no question of granting independence," BTA reported. Vlaikov
said that the Kosova Albanians' demands for independence are
"indefensible" from the point of view of international law
and a "redrawing of borders is inadmissible." MS

BULGARIA, IMF REACH LOAN ACCORD. The IMF and the Bulgarian
government on 30 July reached a "general agreement" on a
three-year loan to Bulgaria, AP reported. The amount has yet
to be announced. Chief IMF negotiator Anne McGuirk told
journalists she hopes a memorandum of understanding will be
signed on 31 July. That memorandum will have to be approved
by the IMF board at its meeting in September. In other news,
Reuters reported on 30 July that Yordan Sokolov, chairman of
a parliamentary commission on crime and corruption, has
opened an investigation into Air Sofia. Sokolov said that
the investigation was necessary because of numerous
accidents in which the company has been involved and
accusations that Air Sofia was involved in a cigarette
smuggling scandal in April. MS

END NOTE

KLAUS-ZEMAN PACT COULD END CZECH INSTABILITY

by Juergen Herda

	The anger in some political circles over the agreement
between Milos Zeman's Social Democrats (CSSD) and the Civic
Democratic Party (ODS) of Vaclav Klaus is largely
unjustified. Many critics have nobody but themselves to
blame that the two rivals closed a deal allowing Zeman to
form a government with the toleration of his conservative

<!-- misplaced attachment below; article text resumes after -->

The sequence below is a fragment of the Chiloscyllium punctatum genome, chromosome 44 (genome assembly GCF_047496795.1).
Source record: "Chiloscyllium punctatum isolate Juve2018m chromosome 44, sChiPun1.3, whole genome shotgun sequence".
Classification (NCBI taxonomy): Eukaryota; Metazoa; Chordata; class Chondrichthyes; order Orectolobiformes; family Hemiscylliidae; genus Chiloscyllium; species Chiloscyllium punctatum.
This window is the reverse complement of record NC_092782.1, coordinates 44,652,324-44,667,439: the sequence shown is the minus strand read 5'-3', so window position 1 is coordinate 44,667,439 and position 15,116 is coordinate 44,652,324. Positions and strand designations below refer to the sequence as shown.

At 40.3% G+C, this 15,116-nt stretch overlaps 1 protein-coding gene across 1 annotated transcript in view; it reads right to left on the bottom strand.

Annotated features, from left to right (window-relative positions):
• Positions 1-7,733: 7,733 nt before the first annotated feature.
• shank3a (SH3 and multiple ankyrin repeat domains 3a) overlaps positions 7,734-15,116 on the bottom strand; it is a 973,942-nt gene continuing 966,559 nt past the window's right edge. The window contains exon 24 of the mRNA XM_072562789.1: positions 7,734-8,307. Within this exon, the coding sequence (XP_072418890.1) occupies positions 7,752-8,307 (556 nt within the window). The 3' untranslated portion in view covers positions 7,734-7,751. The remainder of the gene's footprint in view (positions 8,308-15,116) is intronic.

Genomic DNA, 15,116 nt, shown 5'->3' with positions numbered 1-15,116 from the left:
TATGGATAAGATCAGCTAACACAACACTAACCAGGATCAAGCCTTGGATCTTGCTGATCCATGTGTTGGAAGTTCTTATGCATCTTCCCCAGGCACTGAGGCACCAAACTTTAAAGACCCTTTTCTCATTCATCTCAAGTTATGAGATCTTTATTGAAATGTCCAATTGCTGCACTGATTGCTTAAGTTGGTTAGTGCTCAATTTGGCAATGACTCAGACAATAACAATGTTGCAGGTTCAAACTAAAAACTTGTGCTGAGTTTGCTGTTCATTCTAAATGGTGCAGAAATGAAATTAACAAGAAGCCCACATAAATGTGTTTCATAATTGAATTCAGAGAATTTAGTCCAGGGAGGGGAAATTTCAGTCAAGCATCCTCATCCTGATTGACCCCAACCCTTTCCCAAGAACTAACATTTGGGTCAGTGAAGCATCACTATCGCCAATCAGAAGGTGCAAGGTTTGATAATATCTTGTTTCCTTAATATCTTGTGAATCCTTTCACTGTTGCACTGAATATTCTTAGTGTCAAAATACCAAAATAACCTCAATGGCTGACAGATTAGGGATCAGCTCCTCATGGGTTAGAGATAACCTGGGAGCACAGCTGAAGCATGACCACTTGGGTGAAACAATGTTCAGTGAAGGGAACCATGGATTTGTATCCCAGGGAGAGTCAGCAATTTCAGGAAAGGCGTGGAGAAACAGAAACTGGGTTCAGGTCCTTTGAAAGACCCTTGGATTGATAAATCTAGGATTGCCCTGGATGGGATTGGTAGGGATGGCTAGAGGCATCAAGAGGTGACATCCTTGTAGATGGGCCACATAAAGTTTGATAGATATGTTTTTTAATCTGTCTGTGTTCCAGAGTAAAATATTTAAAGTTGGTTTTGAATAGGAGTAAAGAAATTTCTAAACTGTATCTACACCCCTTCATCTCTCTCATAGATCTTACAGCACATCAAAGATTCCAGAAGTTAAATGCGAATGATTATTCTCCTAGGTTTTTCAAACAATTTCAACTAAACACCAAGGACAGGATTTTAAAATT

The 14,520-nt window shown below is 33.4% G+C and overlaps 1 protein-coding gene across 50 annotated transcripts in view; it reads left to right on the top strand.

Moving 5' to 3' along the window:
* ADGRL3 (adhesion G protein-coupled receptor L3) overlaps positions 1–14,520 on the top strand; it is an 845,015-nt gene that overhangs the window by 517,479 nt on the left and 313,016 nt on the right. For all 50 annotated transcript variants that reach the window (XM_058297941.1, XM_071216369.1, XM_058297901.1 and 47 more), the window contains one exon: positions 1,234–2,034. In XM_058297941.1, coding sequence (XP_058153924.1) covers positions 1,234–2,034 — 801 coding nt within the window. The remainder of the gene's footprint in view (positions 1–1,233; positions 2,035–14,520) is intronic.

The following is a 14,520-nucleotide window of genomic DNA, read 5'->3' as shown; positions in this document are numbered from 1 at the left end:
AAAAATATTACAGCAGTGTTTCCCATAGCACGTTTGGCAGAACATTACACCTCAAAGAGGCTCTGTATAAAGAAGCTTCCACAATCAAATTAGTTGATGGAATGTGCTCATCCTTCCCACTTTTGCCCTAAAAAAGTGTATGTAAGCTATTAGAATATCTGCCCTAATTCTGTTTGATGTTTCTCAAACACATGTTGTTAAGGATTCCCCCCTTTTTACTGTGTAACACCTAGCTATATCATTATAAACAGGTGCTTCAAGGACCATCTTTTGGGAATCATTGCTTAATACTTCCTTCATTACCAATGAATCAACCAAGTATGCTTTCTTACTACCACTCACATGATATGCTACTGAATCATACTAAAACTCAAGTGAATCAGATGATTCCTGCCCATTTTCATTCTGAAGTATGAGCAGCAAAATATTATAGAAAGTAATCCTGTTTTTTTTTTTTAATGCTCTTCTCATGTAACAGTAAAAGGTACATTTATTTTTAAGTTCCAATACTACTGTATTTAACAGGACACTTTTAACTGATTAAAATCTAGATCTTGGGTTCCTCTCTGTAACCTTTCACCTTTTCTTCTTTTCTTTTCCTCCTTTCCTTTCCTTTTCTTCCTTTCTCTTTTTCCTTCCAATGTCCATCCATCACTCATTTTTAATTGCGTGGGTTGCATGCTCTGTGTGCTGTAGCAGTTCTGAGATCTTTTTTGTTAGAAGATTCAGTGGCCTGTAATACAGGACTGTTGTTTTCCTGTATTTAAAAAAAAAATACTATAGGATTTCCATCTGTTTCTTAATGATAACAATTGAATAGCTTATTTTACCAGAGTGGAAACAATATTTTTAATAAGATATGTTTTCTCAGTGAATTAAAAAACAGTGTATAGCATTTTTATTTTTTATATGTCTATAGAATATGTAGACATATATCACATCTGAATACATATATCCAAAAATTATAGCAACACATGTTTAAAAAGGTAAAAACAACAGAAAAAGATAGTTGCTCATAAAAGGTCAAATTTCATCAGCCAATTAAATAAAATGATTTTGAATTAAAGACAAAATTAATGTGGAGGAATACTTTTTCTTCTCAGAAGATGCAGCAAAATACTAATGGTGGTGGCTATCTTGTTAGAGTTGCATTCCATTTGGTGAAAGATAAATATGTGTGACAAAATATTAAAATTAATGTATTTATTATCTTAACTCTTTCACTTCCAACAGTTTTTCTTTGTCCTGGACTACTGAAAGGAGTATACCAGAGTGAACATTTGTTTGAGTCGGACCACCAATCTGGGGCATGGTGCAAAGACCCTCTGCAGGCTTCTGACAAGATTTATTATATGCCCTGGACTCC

rival.
	As the head of the party that won the most votes in
the June elections, Zeman received a mandate from President
Vaclav Havel to form a government. The Social Democrat then
did everything in his power to try to form a workable
coalition with two smaller parties: Josef Lux's Christian
Democrats (KDU-CSL) and the Freedom Union (US) of Jan Ruml
and Vladimir Mlynar. When it was clear that Lux would agree
to such a coalition, Zeman's hopes of forming a government
backed by a majority in the parliament hinged on the Freedom
Union. Ruml and Mlynar, however, turned down all his
proposals. Zeman had already gone out of his way to
accommodate the smaller parties by offering to give the
prime minister's job to Lux, four cabinet jobs to the Union
, and a veto right on all major issues to each of his two
coalition partners.
	The reason for the Freedom Union's stance was not--as
the party's leaders claimed--because of the party's
conservative ideological principles but rather because of a
miscalculation. The Union leadership expected that Zeman
would fail to form a government and that Havel would then
give Klaus the mandate to do so. That would open the way for
a revival of the former Klaus government, albeit with some
new faces around the cabinet table. But that did not happen,
and the Union leadership missed an opportunity to advance
its program through bargaining within a three-party
coalition in which Zeman had promised that all policies
would be negotiable.
	Once Zeman's efforts to cut a deal with the KDU-CSL
and the Freedom Union had failed, the leaderships of the
CSSD and ODS signed a document on 9 July, called the
Agreement on Establishing Stable Political Relationships in
the Czech Republic. The pact set down the basic rules for an